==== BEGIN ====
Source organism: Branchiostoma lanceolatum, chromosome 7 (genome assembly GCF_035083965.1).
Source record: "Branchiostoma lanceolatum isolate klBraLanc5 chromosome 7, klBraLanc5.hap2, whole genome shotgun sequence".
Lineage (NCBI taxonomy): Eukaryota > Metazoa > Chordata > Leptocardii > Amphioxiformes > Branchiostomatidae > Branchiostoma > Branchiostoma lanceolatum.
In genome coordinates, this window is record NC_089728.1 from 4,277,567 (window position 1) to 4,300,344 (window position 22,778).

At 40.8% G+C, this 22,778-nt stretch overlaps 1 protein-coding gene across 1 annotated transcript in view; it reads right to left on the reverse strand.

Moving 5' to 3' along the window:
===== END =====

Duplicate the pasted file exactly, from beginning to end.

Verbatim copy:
Source organism: Branchiostoma lanceolatum, chromosome 7 (genome assembly GCF_035083965.1).
Source record: "Branchiostoma lanceolatum isolate klBraLanc5 chromosome 7, klBraLanc5.hap2, whole genome shotgun sequence".
Lineage (NCBI taxonomy): Eukaryota > Metazoa > Chordata > Leptocardii > Amphioxiformes > Branchiostomatidae > Branchiostoma > Branchiostoma lanceolatum.
In genome coordinates, this window is record NC_089728.1 from 4,277,567 (window position 1) to 4,300,344 (window position 22,778).

At 40.8% G+C, this 22,778-nt stretch overlaps 1 protein-coding gene across 1 annotated transcript in view; it reads right to left on the reverse strand.

Moving 5' to 3' along the window: